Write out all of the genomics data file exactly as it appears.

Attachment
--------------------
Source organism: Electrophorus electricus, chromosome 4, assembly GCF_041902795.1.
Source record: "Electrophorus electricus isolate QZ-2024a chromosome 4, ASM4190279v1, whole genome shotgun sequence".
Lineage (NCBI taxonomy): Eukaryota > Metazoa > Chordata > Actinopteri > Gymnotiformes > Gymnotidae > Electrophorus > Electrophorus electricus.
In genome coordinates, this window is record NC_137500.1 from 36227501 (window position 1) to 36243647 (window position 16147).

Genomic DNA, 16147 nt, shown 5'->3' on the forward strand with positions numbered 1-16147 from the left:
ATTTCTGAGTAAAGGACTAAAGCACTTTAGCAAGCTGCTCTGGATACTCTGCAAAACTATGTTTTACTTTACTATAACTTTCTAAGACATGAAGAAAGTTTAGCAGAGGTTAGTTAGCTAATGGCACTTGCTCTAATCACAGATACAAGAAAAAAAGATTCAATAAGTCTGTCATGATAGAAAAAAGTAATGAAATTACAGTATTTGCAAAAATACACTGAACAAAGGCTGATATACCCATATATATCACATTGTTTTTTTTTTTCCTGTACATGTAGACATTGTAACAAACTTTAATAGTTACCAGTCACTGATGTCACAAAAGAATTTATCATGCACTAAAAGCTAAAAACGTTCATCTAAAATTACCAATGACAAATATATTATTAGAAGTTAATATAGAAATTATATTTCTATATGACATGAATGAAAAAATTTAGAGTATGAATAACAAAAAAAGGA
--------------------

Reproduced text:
Source organism: Electrophorus electricus, chromosome 4, assembly GCF_041902795.1.
Source record: "Electrophorus electricus isolate QZ-2024a chromosome 4, ASM4190279v1, whole genome shotgun sequence".
Lineage (NCBI taxonomy): Eukaryota > Metazoa > Chordata > Actinopteri > Gymnotiformes > Gymnotidae > Electrophorus > Electrophorus electricus.
In genome coordinates, this window is record NC_137500.1 from 36227501 (window position 1) to 36243647 (window position 16147).

Genomic DNA, 16147 nt, shown 5'->3' on the forward strand with positions numbered 1-16147 from the left:
ATTTCTGAGTAAAGGACTAAAGCACTTTAGCAAGCTGCTCTGGATACTCTGCAAAACTATGTTTTACTTTACTATAACTTTCTAAGACATGAAGAAAGTTTAGCAGAGGTTAGTTAGCTAATGGCACTTGCTCTAATCACAGATACAAGAAAAAAAGATTCAATAAGTCTGTCATGATAGAAAAAAGTAATGAAATTACAGTATTTGCAAAAATACACTGAACAAAGGCTGATATACCCATATATATCACATTGTTTTTTTTTTTCCTGTACATGTAGACATTGTAACAAACTTTAATAGTTACCAGTCACTGATGTCACAAAAGAATTTATCATGCACTAAAAGCTAAAAACGTTCATCTAAAATTACCAATGACAAATATATTATTAGAAGTTAATATAGAAATTATATTTCTATATGACATGAATGAAAAAATTTAGAGTATGAATAACAAAAAAAGGA